Water related migration is often motivated by the attractiveness of water resource development or favorable environmental conditions within the destination community (see for instance [48,49]). Rural communities in the present study are located in the proximity of Lake Chad, therefore benefitting from the Lake Chad ecosystems which support better livelihood options than most ecosystems in the Sahel region (see [50]). However, it is noted that up to 70% of rural households in Nigeria do not have access to improved water supply [51] and that Lake Chad has lost more than 90% of its water size between 1963 and 2017 with the Nigerian side of the Lake losing more water [52,53]. Furthermore, the Lake Chad region is characterized by low rainfall (less than 500 mm per year) and high evaporation (more than 2000 mm per year), resulting in excessive use of groundwater resources [54,55]. As a result, viable pasturelands, groundwater resources, and water for agro-pastoralists is strongly reduced [56].
One would expect that with water availability in such a precarious state, local populations would be prone to migrate in search of better environmental conditions. Migrants interviewed in the Bakassi IDP camp reported that they would migrate because of water scarcity experienced in their place of origin. When asked about the reasons why they actually migrated, water scarcity was not indicated as the main push factor. A study by Kamta et al. [57] also found that migration from rural areas of northeast Nigeria to IDP camps in Maiduguri happened mainly as a result of the insecurity created by the insurgency of the Boko Haram group and the counter-insurgency by the government. The time of migration or the time people spent in conflict before migrating differed from community to community and was a function of environmental and socioeconomic factors. Linked to the present study, is it safe to assume that water scarcity may act as a push factor of migration when aggravating factors such as insecurity are present.
Contrary to the high intention to migrate in cases of water scarcity expressed by respondents from the rural communities in the current study, only a small proportion of them actually migrated in the past in response to water scarcity (7% in Marte, 5% in Gwoza, 4.5% in Nganzai, 2.5% in Monguno and in Guzamala), indicating that conflict related insecurity was a much more dominant factor in forced displacement. Most of those who migrated before said they moved to a nearby community or to the city (Maiduguri) and returned after a few years. Therefore, migration caused by water scarcity in this region can be seen as circular with an aim to allow local communities to adapt to water shortages. However, as suggested above and confirmed by Kamta et al. [57], poor socioeconomic and environmental conditions including water scarcity in the study area create vulnerability and the people are more prone to migrate when aggravating factors such as conflict and insecurity are present (see also [58]). Therefore, the decision to return to the home community is not only dependent on the availability of water, but to a significant degree on the resolution of the conflict and the presence of safe living conditions in tandem.
This also applies to the relationship between migrants and host communities. Long term settlement of displaced persons need to envisage the resulting impacts on social cohesion in the host community. The present study assessed the attitude of the host community towards IDPs and the potential of tensions between both groups in Maiduguri. The analysis of the data collected in the host community in Maiduguri reveals that 15% of respondents were in favor of the presence of IDPs in their community, while 85% of them were opposed to the presence of the IDPs. Furthermore, the results reveal that the association between the respondents’ opinion on the presence of IDPs in the community and the history of migration within members of the host community was statistically significant. Members of the host community who never migrated before were more opposed to the presence of IDPs in their community. A similar result was found in the association between the respondents’ opinion and the history of conflict within the host community, with more of those who never experienced conflict being opposed to the presence of IDPs in the community. If we admit that those who never experienced conflict before are more intimidated by the idea of a possible conflict, this result may suggest that members of the host community consider that the presence of IDPs in the community may present serious safety threats.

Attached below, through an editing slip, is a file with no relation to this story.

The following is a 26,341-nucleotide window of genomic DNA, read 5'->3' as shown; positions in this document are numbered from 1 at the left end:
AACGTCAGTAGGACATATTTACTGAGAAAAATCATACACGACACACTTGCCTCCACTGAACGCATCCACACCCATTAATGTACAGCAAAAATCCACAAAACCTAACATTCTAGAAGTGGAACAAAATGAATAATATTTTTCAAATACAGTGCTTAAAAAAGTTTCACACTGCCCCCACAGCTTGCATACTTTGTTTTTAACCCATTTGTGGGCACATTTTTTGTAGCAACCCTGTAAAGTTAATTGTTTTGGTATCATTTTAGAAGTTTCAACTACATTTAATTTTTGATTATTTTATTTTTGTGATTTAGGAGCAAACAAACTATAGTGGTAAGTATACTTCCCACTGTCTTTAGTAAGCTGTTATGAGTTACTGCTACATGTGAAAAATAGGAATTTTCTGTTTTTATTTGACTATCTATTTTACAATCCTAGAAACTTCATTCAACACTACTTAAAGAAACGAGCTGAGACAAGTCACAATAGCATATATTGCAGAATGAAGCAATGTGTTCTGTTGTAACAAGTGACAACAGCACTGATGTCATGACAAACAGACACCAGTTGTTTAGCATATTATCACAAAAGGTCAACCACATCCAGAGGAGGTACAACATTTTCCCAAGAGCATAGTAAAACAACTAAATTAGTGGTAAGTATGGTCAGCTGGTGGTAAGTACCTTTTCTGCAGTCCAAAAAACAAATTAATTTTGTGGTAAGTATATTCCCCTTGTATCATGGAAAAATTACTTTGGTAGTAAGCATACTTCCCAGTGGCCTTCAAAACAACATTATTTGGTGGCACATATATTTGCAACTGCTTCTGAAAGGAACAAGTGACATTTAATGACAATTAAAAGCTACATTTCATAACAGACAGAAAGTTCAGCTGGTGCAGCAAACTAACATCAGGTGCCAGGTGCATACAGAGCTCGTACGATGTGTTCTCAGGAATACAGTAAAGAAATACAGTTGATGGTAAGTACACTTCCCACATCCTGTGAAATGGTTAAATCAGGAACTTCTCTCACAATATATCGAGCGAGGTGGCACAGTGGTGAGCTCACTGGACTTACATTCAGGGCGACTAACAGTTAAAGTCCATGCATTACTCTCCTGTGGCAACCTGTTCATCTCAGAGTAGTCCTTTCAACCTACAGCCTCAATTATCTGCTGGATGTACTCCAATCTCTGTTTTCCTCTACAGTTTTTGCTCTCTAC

The pressure which the IDPs have exerted on the limited existing social infrastructures in the host communities has been identified as one of the major challenges related to IDP migration in northeast Nigerian cities [59]. Rejection of the IDPs expressed by host community members is also manifest in the nature and quality of social treatment experienced by IDPs within their host communities. According to Itumo ([59], p. 25), IDPs are regarded as strangers by their host communities. They are exposed to severe socioeconomic challenges such as starvation, lack of accommodation, unemployment, social discrimination, sexual harassment and child abuse, resulting in serious health challenges, such as vascular diseases, malaria, malnutrition, water borne diseases and ultimately death [59]. Conditions in which IDPs find themselves in host communities of northeast Nigeria may make it more likely for IDPs to experience radicalization [59]. Furthermore, Lischer [60] notes that in some cases, groups of refugees who have experienced persecution tend to become violent. This is especially likely for long-term refugees who see no hope of return until radical change occurs in their homeland. Even though IDPs in northeast Nigeria are not classified as refugees, as they did not cross an international border, the situation in which they find themselves may be similar to that of refugees [60]. The fact that 85% of host community members were opposed to the presence of IDPs in their community does not establish a clear link between IDPs settlement and tensions with host community members, but Itumo [59] and Lischer [60] suggest that a prolonged stay of IDPs in host communities without hope to return, may lead to tensions.